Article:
Transistors Q1, Q2 alternately apply 11-16 volts dc to the primary windingsW1, W2 of transformer T1 causing an ac voltage of approximately 200 volts to appear at the secondary winding W3 of transformer T1. The current drawnfrom the dc supply is more or less constant.
In a presently preferred embodiment, transformer T1 has a ferrite core of the type which is of the material which is designated #3C6A by Philips Corp. Each of the transformer primary windings W1, W2 consist of 9 turns bifilar of 3 parallel #25 wire. The secondary winding W3 of transformer T1consists of 140 turns of #30 wire.
The voltage across winding W3 of transformer T1 is rectified and increased by rectifier and voltage multiplier 14 which includes two voltage doublers. The first voltage doubler consists of capacitors C9, C10 and diodes D5, D6. The output of the first voltage doubler is sampled by a voltage divide network consisting of resistors R6 and R7. A feedback signal coupled to pin 1 of IC1 adjusts the duty cycle of bi-phase signals Φ1, Φ2 so that the output voltage of the first voltage doubler (measured at TP1) is limited to 475 volts maximum. Typically, the duty cycle of the bi-phase signals is 50%.
The second voltage doubler in circuit 14 consists of current limiting resistor R10, capacitors C11, C12 and diodes D8, D9, D10. This doubler raises the voltage (measured at TP2) to approximately 500 to 600 volts. Capacitor C11 provides a source of high voltage, high initial current (e.g., 2 to 6 amps) energy. It has been discovered that by providing a substantial, momentary increase in the initial current pulse at ignition (especially during hot restrike) improves the formation of the arc state (i.e., glow-to-arc transition) and thereby reduces sputtering of electrodematerial.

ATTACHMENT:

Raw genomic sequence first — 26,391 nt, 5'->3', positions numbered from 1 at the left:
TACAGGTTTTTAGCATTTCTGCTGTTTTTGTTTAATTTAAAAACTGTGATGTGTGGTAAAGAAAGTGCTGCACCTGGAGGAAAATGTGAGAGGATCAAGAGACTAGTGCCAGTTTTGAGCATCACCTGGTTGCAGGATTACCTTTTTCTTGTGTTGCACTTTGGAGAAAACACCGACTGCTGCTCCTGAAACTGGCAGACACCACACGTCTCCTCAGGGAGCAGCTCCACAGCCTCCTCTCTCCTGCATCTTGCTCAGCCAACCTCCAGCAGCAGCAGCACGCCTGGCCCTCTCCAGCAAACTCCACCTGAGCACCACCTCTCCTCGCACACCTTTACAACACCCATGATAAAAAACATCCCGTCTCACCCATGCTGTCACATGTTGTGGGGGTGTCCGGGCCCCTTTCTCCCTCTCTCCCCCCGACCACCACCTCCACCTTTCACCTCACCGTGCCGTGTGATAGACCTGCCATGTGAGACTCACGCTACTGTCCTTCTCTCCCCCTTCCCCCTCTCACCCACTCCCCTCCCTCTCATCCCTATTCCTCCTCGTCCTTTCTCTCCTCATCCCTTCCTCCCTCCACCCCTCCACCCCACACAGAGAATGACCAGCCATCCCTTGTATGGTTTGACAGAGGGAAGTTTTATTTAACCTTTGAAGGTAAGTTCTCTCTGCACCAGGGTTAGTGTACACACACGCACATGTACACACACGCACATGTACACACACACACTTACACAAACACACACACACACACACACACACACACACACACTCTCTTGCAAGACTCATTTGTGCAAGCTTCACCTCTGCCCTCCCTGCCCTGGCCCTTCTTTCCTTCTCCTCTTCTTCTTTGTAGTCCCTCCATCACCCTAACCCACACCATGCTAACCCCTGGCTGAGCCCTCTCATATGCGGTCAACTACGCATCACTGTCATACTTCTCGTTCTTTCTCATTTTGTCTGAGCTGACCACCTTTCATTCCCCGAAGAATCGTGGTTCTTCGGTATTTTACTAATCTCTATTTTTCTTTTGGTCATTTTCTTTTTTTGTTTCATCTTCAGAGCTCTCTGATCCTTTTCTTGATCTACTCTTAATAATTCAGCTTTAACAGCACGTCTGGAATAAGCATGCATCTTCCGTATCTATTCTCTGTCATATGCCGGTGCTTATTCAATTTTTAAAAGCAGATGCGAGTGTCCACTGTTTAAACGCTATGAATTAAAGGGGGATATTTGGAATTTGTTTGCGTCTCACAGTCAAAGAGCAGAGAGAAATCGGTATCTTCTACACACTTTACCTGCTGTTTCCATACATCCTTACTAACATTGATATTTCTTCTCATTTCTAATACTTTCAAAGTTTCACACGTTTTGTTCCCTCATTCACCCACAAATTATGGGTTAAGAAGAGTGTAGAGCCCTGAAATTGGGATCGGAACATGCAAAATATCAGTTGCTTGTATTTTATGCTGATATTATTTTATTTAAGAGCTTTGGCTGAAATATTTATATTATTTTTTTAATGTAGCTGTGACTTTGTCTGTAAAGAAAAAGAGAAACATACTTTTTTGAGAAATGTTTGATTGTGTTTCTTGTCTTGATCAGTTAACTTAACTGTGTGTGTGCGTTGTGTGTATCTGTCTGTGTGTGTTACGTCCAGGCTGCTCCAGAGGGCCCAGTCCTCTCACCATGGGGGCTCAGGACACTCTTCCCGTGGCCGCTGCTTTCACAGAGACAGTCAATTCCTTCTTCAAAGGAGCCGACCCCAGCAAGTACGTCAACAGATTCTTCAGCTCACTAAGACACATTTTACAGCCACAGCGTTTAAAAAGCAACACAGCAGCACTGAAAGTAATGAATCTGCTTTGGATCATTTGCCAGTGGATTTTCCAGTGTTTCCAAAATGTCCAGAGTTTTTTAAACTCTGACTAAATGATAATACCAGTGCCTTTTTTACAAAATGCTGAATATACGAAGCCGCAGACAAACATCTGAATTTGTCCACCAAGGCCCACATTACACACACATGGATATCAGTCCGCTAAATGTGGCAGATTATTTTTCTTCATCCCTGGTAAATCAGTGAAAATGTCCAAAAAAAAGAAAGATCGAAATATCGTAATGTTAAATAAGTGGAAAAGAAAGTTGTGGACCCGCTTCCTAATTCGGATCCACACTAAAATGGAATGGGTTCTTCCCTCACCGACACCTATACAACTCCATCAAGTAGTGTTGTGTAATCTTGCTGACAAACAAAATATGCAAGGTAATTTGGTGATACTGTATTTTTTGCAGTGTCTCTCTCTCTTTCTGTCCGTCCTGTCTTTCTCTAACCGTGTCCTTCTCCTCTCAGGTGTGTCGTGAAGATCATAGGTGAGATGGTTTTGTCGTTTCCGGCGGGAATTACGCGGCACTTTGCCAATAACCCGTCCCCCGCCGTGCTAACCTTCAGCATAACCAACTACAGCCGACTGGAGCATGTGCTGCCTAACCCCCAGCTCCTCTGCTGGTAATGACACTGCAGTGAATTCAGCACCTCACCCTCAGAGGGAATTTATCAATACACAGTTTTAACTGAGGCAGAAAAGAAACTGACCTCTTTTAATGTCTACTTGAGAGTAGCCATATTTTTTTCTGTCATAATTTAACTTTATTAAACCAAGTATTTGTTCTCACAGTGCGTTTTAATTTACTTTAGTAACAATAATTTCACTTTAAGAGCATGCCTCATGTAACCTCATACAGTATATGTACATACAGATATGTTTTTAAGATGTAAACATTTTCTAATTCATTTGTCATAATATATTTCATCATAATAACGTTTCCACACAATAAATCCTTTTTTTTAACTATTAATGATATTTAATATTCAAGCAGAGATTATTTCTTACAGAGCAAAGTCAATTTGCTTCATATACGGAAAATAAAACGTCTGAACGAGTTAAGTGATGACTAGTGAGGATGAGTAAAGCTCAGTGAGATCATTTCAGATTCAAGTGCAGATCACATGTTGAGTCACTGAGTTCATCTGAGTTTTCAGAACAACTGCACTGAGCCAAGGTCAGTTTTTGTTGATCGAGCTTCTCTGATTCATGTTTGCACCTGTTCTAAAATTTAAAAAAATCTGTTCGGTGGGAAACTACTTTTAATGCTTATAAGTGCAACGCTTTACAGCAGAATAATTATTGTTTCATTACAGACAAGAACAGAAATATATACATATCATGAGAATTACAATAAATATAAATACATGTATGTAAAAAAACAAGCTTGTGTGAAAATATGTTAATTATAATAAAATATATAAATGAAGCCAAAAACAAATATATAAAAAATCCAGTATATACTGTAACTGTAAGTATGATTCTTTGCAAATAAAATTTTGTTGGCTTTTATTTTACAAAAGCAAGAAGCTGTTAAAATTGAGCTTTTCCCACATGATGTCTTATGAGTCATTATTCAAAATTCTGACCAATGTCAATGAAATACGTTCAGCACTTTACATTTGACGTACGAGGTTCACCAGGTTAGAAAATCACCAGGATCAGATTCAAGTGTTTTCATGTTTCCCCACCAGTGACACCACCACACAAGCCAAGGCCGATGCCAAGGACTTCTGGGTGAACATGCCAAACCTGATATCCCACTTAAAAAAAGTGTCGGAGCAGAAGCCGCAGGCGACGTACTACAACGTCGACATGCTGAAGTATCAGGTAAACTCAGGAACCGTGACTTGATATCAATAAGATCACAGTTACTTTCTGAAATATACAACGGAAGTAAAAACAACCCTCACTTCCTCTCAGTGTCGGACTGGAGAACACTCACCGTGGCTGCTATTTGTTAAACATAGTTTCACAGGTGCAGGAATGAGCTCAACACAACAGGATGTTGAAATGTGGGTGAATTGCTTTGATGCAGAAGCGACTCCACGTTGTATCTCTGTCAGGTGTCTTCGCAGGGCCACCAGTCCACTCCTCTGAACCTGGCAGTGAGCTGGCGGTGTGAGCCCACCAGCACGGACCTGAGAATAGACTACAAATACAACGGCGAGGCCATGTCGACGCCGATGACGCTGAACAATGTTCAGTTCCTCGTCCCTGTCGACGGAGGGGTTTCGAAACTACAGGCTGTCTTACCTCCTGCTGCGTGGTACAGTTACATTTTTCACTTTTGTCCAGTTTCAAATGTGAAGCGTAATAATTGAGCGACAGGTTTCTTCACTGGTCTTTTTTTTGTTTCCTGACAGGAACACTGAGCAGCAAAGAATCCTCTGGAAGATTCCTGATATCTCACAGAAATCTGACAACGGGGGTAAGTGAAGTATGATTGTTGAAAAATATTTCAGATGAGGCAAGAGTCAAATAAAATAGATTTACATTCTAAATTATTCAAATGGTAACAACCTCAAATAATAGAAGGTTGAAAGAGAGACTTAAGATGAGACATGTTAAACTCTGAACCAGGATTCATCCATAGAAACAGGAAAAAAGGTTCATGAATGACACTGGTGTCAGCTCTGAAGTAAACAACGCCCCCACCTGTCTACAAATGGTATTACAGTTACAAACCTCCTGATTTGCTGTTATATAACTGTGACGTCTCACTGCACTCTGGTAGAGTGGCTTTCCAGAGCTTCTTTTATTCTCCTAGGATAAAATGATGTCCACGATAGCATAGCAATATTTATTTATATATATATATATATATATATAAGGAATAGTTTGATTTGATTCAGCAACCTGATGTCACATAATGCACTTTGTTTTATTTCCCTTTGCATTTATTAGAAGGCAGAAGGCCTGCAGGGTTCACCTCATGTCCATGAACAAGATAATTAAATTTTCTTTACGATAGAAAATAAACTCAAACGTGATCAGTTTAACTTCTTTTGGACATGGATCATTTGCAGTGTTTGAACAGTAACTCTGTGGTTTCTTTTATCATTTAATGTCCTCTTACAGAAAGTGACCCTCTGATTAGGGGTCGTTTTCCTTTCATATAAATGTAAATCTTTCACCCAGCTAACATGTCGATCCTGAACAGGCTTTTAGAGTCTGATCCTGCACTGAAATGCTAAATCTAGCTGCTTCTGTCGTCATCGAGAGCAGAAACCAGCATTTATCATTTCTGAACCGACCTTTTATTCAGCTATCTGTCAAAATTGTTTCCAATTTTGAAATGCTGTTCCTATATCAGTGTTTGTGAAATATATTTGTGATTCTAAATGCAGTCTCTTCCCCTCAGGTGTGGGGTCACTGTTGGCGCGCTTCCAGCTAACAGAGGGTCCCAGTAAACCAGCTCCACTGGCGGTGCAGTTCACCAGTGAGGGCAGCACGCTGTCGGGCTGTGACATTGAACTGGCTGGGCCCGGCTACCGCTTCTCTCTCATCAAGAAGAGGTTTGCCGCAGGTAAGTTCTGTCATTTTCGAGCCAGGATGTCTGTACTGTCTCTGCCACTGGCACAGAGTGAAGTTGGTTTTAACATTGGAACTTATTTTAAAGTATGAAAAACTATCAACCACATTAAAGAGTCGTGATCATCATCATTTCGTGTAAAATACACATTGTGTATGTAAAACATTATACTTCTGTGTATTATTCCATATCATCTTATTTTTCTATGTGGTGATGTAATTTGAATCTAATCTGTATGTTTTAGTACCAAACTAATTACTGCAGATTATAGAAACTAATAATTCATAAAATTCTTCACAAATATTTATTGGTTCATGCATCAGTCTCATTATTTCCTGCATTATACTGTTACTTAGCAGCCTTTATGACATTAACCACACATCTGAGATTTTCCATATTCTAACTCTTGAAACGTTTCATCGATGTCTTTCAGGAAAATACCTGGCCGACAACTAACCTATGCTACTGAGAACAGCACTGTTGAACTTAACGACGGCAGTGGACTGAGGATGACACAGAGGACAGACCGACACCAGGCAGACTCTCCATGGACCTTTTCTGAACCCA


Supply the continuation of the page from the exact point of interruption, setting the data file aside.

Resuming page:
The output of rectifier and voltage multiplier 14 is coupled to a high voltage spike generating circuit 18B. Preferably, circuit 18B comprises a spark gap SG1, one end of which is connected to the junction of the seriesconnected charging resistor R12 and capacitor C13. The other end of spark gap SG1 is connected to a pulse winding W4 of a trigger transformer T3. When Power is first applied to input terminals IN1, IN2, capacitor C13 charges through resistor R12 until the breakdown voltage of spark gap SG1 is reached. Spark gap SG1 may have a breakdown voltage of, for example, 350 volts. When the breakdown voltage is reached, spark gap SG1 conducts to complete the loop including capacitor C13 and winding W4 on transformerT3. The energy in capacitor C13 discharges through spark gap SG1 and pulse winding W4. The pulse voltage is increased by windings W5 and W6 of transformer T3 to a value of approximately 25-30 KV and applied across theanode and cathode terminals of arc discharge lamp 22. This 25-30 Kv spike causes a glow state in lamp 22. A train of these high voltage spikes is produced only until lamp ignition occurs since the voltage developed across capacitor C13 during normal lamp operation is insufficient to causefurther breakdown of spark gap SG1.